How The Word ‘F*ck’ Has Come To Mean Anything And Everything In Popular Culture

How The Word ‘F*ck’ Has Come To Mean Anything And Everything In Popular Culture

13th September 2018 0 By rbti
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The English language has changed drastically over the years, and more so in the last century. The internet is full of slangs and acronyms, and they keep cropping up by the dozens every day. ROFL, LOL, TTLY, TIL, HIFW, ICYMI, DKFJGBNKWFNKLWNKLF. One of the biggest giveaways of popular culture has been the omnipresent, all-purpose word ‘fuck’.


So Fuck Everybody 🤣Good Morning People

Geplaatst door Pricy Barros op Donderdag 13 september 2018

Today, the word can be used absolutely anywhere in a sentence. “Fuck” can be a noun, an adjective, a verb, an interjection, an adverb, anything you want it to be. Interestingly, we hardly use it for its literal meaning which is ‘to have sex/intercourse’.

‘Where the fuck is he?’ ‘Fuck! This is great!’ ‘We don’t give a fuck.’ ‘This is fucking awesome!’ ‘Tell them to fuck off!’ Fuck, we can really put the fucking word anywhere in a fucking sentence.

It is the blank letter in a game of Scrabble. In a world that keeps changing with the blink of an eye, we are always looking for shortcuts, for hacks to make life easier and better. And this time we have re-invented a word of the English language and made it into an all-purpose tool.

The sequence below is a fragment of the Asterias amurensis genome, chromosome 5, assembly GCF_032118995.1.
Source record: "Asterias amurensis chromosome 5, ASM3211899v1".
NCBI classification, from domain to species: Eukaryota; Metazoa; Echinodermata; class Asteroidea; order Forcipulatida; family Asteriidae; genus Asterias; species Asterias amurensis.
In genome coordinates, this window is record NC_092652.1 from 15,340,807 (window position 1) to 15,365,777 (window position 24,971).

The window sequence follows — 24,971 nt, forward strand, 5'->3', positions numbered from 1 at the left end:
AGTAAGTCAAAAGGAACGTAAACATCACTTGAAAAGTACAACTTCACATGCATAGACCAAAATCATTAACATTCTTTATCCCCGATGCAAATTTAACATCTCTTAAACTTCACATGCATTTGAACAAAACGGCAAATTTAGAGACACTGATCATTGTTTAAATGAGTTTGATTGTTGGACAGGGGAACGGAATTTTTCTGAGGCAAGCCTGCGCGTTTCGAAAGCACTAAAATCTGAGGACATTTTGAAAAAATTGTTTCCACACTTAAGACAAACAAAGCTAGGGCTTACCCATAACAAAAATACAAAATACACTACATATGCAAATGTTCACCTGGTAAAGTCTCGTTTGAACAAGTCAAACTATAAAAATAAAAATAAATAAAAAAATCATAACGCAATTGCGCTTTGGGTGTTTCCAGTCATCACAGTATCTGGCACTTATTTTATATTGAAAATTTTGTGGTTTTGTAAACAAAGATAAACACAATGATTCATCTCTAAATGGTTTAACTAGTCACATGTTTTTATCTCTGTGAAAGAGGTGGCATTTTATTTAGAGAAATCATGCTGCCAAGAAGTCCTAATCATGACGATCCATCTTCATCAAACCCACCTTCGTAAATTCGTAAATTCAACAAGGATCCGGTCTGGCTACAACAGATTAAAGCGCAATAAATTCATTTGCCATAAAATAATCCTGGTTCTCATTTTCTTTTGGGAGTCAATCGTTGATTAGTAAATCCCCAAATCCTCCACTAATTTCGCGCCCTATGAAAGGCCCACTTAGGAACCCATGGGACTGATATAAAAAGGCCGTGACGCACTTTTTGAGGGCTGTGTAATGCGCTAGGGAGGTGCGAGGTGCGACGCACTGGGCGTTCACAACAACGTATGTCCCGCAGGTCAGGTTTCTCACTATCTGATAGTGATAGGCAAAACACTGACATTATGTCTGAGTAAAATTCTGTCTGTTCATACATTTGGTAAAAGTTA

Is it the lack of good vocabulary? Is it lethargy in finding a suitable word? We are a generation that is consumed by appearances. It matters highly what clothes you wear, what company you keep, what trends you follow, and what language you speak. Using the F-word is cool. It speaks rebellion; it speaks sexual liberality. It means you are no longer shy to say it in polite company, unlike your prudish ancestors. It makes you part of an elitist crowd, mostly young, that knows its Western music, frequents pubs, feeds on Western shows, and swears in English.


Not surprisingly, it is not considered very cool to spit out the Hindi translations of those very same expletives. While ‘fuck’ and ‘shit’ are easily acceptable in conversation, their Hindi counterparts have not been able to penetrate that cultural filter. Blame it on colonization.


Never before has an English word assumed such a layered cultural meaning. The word is pretty ancient actually. It has been used as early as the 16th century. One of the first recorded usages of the word dates back to the 14th century when a man was referred to as “Roger Fuckebythenavele” in English Court papers. And no, FUCK is not an acronym for ‘Fornication Under Consent of the King’. Like hundreds of other internet legends, this one is also untrue.

How Then Did It Come To Mean So Much More Than Just Sex?
Sex has been a taboo in most cultures and there have been conscious attempts to de-stigmatize it. And talking about it in public is one of the most obvious ways to normalize something. While ‘fuck’ as a multi-purpose word has been a product of the new age of internet, social media, a culture of sexual liberation, the origins can be traced back to twentieth century USA.


A ruling sentiment in late twentieth-century America was rebellion and anti-establishment. As the youth began to lose faith in the glorious American Dream, the era of the rebellious hippie was taking root. The era where sexuality was worn on one’s sleeve, the era that rejected institutionalization of anything and everything. “Fuck the establishment” was a popular sentiment. Drugs, sex, psychedelics became a rage. The taboo from sex was consciously lifted. It became a symbol of liberation. Add to it a few more decades of modernisation and the F-word gradually assumed mammoth proportions in popular culture.

The word has found frequent mention in music and cinema, and the first instance when the F-bomb was dropped in a song is believed to date back to 1938 in Lucille Bogan’s ‘Shave ‘Em Dry’.